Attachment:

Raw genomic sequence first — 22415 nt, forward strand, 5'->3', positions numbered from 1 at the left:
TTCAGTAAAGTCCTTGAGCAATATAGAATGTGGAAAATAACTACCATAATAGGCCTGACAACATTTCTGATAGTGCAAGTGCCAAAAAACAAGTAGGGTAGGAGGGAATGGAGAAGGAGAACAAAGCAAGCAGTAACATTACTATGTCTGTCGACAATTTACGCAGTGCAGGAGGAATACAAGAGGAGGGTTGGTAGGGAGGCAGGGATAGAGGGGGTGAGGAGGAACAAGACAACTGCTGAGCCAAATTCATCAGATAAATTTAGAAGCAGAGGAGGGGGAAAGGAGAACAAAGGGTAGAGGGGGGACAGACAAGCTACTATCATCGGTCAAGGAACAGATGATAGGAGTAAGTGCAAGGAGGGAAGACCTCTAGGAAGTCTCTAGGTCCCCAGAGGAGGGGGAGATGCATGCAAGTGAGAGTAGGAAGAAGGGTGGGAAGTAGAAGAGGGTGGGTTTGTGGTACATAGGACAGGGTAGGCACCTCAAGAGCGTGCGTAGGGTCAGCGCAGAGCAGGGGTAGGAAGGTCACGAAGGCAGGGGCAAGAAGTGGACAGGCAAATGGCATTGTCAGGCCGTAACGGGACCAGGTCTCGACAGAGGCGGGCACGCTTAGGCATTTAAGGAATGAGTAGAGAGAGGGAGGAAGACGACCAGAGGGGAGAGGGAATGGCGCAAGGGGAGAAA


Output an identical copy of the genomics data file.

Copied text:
Raw genomic sequence first — 22415 nt, forward strand, 5'->3', positions numbered from 1 at the left:
TTCAGTAAAGTCCTTGAGCAATATAGAATGTGGAAAATAACTACCATAATAGGCCTGACAACATTTCTGATAGTGCAAGTGCCAAAAAACAAGTAGGGTAGGAGGGAATGGAGAAGGAGAACAAAGCAAGCAGTAACATTACTATGTCTGTCGACAATTTACGCAGTGCAGGAGGAATACAAGAGGAGGGTTGGTAGGGAGGCAGGGATAGAGGGGGTGAGGAGGAACAAGACAACTGCTGAGCCAAATTCATCAGATAAATTTAGAAGCAGAGGAGGGGGAAAGGAGAACAAAGGGTAGAGGGGGGACAGACAAGCTACTATCATCGGTCAAGGAACAGATGATAGGAGTAAGTGCAAGGAGGGAAGACCTCTAGGAAGTCTCTAGGTCCCCAGAGGAGGGGGAGATGCATGCAAGTGAGAGTAGGAAGAAGGGTGGGAAGTAGAAGAGGGTGGGTTTGTGGTACATAGGACAGGGTAGGCACCTCAAGAGCGTGCGTAGGGTCAGCGCAGAGCAGGGGTAGGAAGGTCACGAAGGCAGGGGCAAGAAGTGGACAGGCAAATGGCATTGTCAGGCCGTAACGGGACCAGGTCTCGACAGAGGCGGGCACGCTTAGGCATTTAAGGAATGAGTAGAGAGAGGGAGGAAGACGACCAGAGGGGAGAGGGAATGGCGCAAGGGGAGAAA